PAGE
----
SPECIAL REPORT ON ILLINOIS' DEBT REVEALS OUT-OF-CONTROL LATE PAYMENT INTEREST PENALTIES
Penalties in the last two-and-a-half years add up to more than penalties from the previous 18 years combined.
CHICAGO — During the past two-and-a-half years under Governor Bruce Rauner’s Administration, the State of Illinois has racked up late payment interest penalties totaling $100 million more than it incurred under the previous four administrations, a period of 18 years, combined.
Between fiscal years 1998 and 2015, late payment interest penalties owed to vendors providing services to the state totaled $1.0396 billion.
In just the past two-and-a-half-years, Illinois accrued $1.1396 billion in late payment interest penalties.
These numbers were brought to light in the April 2018 edition of the Office of the Comptroller’s Debt Transparency Report and a new Special Report on Late Payment Interest Penalties released by Comptroller Susana Mendoza’s office today.
“The fact that, under Governor Rauner, the state allowed its bill backlog to grow to a point where we incurred nearly two decades worth of late payment interest penalties in just over two years is asinine,” Comptroller Mendoza said. “Imagine what that money could have done to improve conditions for residents at the Quincy Veterans Home, build roads and other infrastructure or fund public schools. This puts a massive price tag on missed opportunities due to a failure in leadership. Going forward, my Office will continue to pursue a legislative agenda that stresses accountability and requires the Governor to address these costs and tell taxpayers how he plans to cover them.”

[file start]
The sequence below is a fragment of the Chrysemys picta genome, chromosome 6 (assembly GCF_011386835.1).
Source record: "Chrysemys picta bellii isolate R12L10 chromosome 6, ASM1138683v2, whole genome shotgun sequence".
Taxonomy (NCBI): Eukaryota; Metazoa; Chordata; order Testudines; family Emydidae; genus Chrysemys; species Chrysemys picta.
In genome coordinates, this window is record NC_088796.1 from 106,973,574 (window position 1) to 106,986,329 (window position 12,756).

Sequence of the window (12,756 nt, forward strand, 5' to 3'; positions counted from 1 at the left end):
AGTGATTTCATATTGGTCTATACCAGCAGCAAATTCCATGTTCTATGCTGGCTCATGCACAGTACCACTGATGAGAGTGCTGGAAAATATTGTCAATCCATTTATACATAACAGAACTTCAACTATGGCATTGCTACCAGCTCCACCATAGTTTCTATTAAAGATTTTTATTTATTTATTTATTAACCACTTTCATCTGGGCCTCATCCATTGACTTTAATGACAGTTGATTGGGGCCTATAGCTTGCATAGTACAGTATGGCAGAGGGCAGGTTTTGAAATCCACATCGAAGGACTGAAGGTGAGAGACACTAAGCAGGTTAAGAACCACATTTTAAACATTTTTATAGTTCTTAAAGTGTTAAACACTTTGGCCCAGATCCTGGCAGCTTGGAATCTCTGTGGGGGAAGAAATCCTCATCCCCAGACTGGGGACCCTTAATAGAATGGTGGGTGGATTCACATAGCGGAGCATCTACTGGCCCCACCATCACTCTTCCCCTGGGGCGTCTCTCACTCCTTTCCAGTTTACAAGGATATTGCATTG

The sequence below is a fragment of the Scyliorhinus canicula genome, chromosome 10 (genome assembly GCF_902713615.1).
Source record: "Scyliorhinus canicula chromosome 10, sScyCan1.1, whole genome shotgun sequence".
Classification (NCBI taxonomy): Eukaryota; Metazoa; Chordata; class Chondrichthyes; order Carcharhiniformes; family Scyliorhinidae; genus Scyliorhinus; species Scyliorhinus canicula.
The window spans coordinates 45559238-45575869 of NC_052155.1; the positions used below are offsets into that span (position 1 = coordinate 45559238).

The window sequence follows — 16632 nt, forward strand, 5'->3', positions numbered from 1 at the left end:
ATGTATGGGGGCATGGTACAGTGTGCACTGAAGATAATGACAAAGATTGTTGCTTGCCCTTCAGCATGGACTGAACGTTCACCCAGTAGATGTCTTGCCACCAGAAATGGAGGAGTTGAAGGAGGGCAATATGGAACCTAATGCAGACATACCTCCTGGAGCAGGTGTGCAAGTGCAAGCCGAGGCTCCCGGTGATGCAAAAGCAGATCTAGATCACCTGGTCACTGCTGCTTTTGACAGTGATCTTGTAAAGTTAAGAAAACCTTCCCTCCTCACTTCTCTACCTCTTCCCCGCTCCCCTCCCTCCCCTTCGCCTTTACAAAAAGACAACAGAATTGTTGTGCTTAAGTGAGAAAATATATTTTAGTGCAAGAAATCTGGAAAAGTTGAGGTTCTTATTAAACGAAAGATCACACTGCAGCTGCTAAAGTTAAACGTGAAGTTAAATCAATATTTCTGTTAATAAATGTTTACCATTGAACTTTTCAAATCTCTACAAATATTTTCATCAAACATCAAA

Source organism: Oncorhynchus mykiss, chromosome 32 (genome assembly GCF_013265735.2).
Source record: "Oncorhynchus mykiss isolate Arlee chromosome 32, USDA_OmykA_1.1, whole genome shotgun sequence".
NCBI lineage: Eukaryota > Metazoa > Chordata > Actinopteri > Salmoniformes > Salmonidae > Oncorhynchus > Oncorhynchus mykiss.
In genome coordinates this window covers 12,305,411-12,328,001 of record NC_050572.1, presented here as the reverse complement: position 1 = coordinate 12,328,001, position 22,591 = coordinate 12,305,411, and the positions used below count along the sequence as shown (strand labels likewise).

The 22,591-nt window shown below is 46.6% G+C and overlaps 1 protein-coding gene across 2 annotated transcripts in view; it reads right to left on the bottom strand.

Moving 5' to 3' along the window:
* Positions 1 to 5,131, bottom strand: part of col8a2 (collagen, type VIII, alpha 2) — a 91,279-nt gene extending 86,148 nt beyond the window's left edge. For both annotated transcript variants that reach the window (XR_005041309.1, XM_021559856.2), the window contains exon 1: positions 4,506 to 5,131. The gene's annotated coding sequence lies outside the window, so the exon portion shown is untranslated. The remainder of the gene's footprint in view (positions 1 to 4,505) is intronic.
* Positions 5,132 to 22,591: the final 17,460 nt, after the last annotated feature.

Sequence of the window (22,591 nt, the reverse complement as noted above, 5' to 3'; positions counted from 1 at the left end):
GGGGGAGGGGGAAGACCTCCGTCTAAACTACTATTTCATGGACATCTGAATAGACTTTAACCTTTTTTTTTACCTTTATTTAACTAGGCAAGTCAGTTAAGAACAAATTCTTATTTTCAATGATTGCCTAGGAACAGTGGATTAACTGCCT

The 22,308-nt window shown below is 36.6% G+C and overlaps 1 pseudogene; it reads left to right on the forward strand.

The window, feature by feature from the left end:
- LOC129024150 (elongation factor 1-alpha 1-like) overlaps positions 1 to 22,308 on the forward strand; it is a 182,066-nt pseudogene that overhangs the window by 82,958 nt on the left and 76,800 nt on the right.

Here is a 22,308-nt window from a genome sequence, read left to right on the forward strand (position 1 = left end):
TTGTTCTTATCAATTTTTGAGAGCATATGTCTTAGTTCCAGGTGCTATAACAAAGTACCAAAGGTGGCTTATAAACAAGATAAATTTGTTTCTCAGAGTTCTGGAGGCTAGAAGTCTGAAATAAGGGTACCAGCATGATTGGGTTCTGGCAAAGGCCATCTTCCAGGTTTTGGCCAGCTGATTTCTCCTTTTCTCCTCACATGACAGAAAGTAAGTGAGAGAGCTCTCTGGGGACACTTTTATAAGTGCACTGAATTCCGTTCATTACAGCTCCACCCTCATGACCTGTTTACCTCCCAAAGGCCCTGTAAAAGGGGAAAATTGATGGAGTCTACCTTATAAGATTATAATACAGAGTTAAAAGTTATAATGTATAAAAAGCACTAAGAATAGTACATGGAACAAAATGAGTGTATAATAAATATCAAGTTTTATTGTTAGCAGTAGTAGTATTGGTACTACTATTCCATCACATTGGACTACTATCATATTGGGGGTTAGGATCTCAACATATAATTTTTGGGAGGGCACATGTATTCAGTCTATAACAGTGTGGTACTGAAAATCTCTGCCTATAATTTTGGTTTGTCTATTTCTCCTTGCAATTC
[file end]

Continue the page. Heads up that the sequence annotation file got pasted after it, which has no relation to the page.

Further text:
On Friday, the Illinois House of Representatives unanimously passed legislation supported by Comptroller Mendoza and sponsored by Representative David McSweeney, R-Barrington Hills, to require governors to identify and account for the cost of late payment interest penalties in their yearly budget proposal.
You can download the PDF version of this release here.